In reality, for all its grandstanding in Burkina Faso the US, spends less than one-half of 1 percent of the federal budget on aid, making it the smallest contributor of foreign aid among major donor governments in terms of national wealth (GNP). The reality of the current conference in West Africa can, in fact, best be understood in the terms in which the US itself frames its aid programmes: "Foreign aid is a tool of U.S. foreign policy" which is in turn a tool of the Bush administration's economic agenda and support for its own giant corporations. http://gbgm-umc.org/umw/action_foreignaid.html#_edn2
Or in the candid words of USAID, "The principal beneficiary of America's foreign assistance programs has always been the United States... Foreign assistance programs have helped create major markets for agricultural goods, created new markets for American industrial exports and meant hundreds of thousands of jobs for Americans." http://www.lobbywatch.org/profile1.asp?PrId=165
2.Four African Presidents Support Biotech, US Official Says
United States Department of State (Washington, DC)
June 22, 2004
The presidents of four West African countries have voiced support for agricultural biotechnology and for science in general, saying science-based technologies can help end famine on their continent, says Pamela Bridgewater, U.S. deputy assistant secretary of state for African affairs.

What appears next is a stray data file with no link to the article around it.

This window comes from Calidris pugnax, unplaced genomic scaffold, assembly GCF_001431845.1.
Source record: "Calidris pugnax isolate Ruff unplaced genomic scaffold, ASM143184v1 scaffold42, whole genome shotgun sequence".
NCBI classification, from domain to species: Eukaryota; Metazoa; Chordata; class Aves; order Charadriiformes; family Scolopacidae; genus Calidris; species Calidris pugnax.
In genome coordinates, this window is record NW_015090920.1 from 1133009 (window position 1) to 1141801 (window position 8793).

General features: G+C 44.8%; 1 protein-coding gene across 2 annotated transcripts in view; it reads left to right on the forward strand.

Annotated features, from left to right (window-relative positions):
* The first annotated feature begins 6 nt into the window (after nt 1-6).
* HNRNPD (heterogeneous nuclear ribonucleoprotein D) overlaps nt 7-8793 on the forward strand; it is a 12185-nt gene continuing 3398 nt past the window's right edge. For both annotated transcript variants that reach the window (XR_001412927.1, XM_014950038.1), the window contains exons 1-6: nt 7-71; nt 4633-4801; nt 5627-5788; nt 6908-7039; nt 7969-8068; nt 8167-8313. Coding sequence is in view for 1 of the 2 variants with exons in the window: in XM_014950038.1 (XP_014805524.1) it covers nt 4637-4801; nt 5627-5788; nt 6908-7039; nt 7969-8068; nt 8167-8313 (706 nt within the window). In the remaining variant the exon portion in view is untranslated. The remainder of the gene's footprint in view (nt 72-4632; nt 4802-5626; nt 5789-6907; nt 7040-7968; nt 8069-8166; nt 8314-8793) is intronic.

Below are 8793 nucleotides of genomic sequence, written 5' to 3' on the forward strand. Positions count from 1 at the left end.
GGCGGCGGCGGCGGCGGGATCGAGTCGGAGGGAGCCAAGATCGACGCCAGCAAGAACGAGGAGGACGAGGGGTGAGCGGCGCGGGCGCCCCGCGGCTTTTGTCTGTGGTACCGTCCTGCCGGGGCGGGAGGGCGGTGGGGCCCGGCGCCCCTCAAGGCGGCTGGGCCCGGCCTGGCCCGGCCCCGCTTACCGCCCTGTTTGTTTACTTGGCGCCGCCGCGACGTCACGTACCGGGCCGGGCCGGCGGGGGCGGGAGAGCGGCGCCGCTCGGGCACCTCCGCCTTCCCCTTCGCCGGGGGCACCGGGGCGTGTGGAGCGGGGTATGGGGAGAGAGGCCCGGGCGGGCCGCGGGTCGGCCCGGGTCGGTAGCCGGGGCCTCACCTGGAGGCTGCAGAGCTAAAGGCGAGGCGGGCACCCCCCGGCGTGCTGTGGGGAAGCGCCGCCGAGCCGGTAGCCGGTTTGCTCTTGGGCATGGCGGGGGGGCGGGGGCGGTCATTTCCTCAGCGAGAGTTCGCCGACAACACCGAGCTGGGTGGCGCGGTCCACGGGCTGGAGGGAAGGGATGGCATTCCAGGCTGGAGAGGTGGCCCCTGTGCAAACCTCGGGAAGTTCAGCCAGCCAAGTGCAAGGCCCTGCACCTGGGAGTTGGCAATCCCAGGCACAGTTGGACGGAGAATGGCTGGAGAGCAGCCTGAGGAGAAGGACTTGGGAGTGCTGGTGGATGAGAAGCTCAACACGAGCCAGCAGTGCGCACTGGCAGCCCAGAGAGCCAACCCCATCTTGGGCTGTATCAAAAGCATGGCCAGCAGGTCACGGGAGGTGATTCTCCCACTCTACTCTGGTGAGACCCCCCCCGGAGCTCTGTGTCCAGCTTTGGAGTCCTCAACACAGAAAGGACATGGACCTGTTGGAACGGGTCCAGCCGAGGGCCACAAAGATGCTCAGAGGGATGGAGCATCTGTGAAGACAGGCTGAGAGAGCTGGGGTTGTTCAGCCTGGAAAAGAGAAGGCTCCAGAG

In a June 21 interview the first day of an agricultural science and technology ministerial conference in Burkina Faso, Bridgewater said that the presidents of Mali, Niger, Ghana and Burkina Faso underlined to U.S. officials the importance they attach to the conference and to its focus on food security, water resource management and the uses of biotechnology to improve the overall health and well-being of their populations.
Burkina Faso is co-hosting the June 21-23 meeting with the U.S. departments of Agriculture (USDA) and State and the U.S. Agency for International Development (USAID). The conference drew more than 200 participants -- primarily government officials and agricultural researchers -- from Africa, North America and Europe.
The four West African leaders believe biotechnology has the potential to increase agricultural production and improve the environment, thus improving the standard of living in their countries, Bridgewater said.
At the same time, the leaders indicated that they and their citizens want to learn more about biosecurity in order to feel confident about the safety of genetically improved crops, she said.
The presidents realize that agriculture -- the largest part of Africa's economy -- is essential to economic and human development throughout the continent, Bridgewater said.
Developing human resources is also linked to strengthening national security, Bridgewater added. Children who have no hope of a stable economic future could be more vulnerable to recruitment by terrorist and criminal groups, she said.
Discussing the role of women in development, Bridgewater said, "I have spent a lot of time in villages in Africa and have seen women eke the land for